Nebraska was reeling from the 1957 season that saw a new all-time low mark set when the Cornhuskers finished 1-9-0, which was the first 1-win season since 1899, and the first ever 9-loss season. Coach Jennings began the second year of his first head coaching job with few places to go but up, but led a young squad with only six seniors. The 1958 schedule was loaded with powerhouse teams from the east, every bit as difficult as the 1957 slate had been, so the task to succeed over last year would not be an easy one.
A shocked home field crowd watched in utter amazement as the highly ranked Nittany Lions were picked apart by the Cornhuskers. The media overwhelmingly had predicted a smashing Penn State victory, but the Nebraska team came out on fire and held Penn State off the scoreboard until the 4th quarter. A 91-yard kickoff return by Cornhusker HB Pat Fischer made the difference in the game's final seven-point margin. Nebraska still lagged behind the Nittany Lions 2-4 all time.
In a complete turnaround of fortunes, the traveling Cornhuskers were overrun by a relentless Purdue attack and could not produce any offensive yardage of value. Two lost fumbles and an interception contributed to the lopsided loss as Nebraska was blanked under the weight of four Boilermaker touchdowns. This was the first meeting of these teams.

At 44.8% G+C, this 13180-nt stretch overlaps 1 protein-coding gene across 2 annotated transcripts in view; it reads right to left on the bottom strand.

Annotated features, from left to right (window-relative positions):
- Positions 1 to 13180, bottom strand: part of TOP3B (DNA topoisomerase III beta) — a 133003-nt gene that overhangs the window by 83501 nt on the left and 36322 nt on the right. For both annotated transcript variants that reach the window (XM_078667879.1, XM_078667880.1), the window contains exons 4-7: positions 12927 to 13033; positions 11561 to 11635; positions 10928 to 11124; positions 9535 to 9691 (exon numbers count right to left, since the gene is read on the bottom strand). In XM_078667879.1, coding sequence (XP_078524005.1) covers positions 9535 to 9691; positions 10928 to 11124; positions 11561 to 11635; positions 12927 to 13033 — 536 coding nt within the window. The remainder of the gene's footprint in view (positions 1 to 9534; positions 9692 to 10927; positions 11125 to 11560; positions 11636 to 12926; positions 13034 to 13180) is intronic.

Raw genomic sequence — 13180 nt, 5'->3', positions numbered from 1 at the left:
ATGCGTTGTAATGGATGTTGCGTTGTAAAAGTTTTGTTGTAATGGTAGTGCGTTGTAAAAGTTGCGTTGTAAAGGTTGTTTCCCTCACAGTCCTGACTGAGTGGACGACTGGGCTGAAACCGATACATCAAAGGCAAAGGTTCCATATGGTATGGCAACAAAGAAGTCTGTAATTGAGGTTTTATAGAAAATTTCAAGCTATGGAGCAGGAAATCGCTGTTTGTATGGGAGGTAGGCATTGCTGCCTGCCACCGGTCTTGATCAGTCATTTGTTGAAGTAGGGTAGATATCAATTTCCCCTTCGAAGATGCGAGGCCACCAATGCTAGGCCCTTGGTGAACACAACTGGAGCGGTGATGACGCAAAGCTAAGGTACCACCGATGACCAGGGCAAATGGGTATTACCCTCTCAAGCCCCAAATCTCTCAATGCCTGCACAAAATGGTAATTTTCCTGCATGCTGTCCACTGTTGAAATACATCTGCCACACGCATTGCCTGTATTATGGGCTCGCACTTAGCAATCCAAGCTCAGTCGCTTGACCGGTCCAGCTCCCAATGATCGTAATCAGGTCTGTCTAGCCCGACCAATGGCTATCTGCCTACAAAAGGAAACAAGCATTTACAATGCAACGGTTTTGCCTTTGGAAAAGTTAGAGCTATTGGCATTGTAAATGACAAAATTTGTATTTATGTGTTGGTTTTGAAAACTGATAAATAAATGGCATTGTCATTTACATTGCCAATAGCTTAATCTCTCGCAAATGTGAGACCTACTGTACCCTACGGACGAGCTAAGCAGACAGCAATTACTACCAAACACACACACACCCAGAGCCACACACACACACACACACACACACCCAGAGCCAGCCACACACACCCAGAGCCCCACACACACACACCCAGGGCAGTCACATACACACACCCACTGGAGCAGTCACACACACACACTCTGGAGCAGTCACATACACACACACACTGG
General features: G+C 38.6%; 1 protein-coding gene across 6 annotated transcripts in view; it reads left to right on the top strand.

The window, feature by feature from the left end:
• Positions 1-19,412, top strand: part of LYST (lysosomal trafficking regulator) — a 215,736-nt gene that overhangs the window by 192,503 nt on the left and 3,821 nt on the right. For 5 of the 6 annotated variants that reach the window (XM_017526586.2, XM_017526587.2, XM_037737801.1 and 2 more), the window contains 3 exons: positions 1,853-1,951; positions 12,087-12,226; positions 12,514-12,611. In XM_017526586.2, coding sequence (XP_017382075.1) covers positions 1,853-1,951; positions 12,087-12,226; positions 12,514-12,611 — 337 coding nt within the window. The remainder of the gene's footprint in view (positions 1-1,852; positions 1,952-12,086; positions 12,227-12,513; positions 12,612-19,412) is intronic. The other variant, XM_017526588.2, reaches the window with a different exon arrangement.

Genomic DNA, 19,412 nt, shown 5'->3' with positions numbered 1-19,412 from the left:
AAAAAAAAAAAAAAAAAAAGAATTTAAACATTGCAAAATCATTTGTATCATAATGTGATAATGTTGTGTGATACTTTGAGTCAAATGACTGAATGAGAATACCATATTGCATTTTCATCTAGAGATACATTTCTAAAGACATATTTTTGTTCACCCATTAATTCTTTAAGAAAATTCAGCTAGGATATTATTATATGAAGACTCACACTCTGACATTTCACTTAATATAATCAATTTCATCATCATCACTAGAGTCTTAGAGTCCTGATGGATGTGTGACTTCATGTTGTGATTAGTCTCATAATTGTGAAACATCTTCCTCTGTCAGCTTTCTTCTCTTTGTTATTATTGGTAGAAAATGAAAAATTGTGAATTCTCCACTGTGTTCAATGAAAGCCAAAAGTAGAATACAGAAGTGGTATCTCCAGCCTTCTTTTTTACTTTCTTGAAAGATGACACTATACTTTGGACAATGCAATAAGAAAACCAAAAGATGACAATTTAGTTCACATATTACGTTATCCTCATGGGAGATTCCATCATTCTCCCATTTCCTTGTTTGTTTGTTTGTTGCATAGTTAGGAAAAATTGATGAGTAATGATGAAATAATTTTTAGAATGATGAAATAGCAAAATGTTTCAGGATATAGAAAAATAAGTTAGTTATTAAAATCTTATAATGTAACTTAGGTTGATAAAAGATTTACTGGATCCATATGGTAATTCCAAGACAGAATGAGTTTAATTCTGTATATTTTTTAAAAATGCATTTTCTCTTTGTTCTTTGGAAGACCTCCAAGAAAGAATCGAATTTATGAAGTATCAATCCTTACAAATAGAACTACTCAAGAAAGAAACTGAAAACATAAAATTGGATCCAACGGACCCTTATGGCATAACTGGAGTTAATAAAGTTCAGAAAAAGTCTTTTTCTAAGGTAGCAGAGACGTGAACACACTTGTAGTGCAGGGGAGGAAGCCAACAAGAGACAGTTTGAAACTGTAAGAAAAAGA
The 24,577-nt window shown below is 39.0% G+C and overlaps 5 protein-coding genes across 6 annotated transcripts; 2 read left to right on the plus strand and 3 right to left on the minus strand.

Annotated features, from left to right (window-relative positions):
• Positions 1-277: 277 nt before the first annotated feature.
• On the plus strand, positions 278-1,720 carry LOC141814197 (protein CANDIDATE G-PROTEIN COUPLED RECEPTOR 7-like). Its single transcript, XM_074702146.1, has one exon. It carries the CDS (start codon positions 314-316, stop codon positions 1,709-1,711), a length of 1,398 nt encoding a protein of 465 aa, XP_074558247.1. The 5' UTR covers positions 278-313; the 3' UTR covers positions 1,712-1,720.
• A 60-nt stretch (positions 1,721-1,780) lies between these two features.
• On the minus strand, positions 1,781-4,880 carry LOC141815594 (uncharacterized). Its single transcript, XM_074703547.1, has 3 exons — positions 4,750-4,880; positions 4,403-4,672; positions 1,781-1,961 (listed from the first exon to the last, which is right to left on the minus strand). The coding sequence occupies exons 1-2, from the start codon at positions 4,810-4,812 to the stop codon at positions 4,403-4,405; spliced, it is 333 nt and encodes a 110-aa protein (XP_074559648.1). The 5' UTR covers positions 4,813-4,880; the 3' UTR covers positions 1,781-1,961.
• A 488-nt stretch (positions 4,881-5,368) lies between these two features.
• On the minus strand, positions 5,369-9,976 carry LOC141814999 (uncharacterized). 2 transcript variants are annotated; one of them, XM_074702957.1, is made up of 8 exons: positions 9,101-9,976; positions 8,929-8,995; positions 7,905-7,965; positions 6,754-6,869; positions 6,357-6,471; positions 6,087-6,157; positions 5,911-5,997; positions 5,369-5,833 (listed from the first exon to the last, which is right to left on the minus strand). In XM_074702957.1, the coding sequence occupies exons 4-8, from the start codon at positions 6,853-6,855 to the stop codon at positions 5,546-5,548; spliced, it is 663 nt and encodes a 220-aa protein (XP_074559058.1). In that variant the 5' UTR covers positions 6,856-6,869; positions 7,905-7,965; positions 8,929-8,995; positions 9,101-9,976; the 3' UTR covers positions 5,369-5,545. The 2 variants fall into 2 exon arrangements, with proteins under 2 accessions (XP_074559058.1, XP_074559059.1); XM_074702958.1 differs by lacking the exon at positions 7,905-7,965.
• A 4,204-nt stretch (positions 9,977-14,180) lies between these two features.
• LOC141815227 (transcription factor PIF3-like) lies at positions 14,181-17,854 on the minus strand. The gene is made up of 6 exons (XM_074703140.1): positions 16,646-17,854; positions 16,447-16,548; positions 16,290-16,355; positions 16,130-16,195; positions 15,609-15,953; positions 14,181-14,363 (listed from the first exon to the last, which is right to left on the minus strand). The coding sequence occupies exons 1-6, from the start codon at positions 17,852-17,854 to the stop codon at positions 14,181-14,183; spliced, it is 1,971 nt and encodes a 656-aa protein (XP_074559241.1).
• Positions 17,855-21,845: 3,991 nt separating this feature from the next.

Iowa State's bid to take a second straight game from the Cornhuskers was denied as the final minutes ticked away. Down 0-6 after an earlier Cyclone touchdown and blocked point after, Nebraska finally punched in a touchdown of their own shortly before time expired. The Cornhusker kick after was good, sending the Cyclones home with their 42nd loss in the 52-game series.
Plagued by injuries, Nebraska was unsuccessful in attempts to slow the Kansas State offensive plan. The Cornhuskers narrowly avoided the shutout only by an interception returned for a touchdown. The Wildcats enjoyed their relatively rare victory, their 8th in 42 attempts, with the knowledge that it was also marked the 200th all-time program loss suffered by the Cornhuskers.
Following the loss to Kansas State and still not fully recovered from early season injuries, Nebraska traveled to Syracuse with third-stringers starting in some positions. The imbalance in experience showed as the Orangemen had little difficulty running away with the game in a 38-0 blanking of the Cornhuskers. The win moved Syracuse ahead in the series, to 5-4-0.
The Cornhuskers were struggling to find some success on the field to show for their efforts, but faced a stiff road test when visiting #12 Colorado in Boulder. Against expectations, Nebraska blocked two punts and capitalized on three turnovers to lead the Buffaloes for the first three quarters, putting a good scare into the crowd. However, the Cornhuskers finally gave way in the final quarter and allowed Colorado to surge ahead and take the game. It was Nebraska's third straight loss to the Buffaloes as their series lead slipped to just 9-8-0.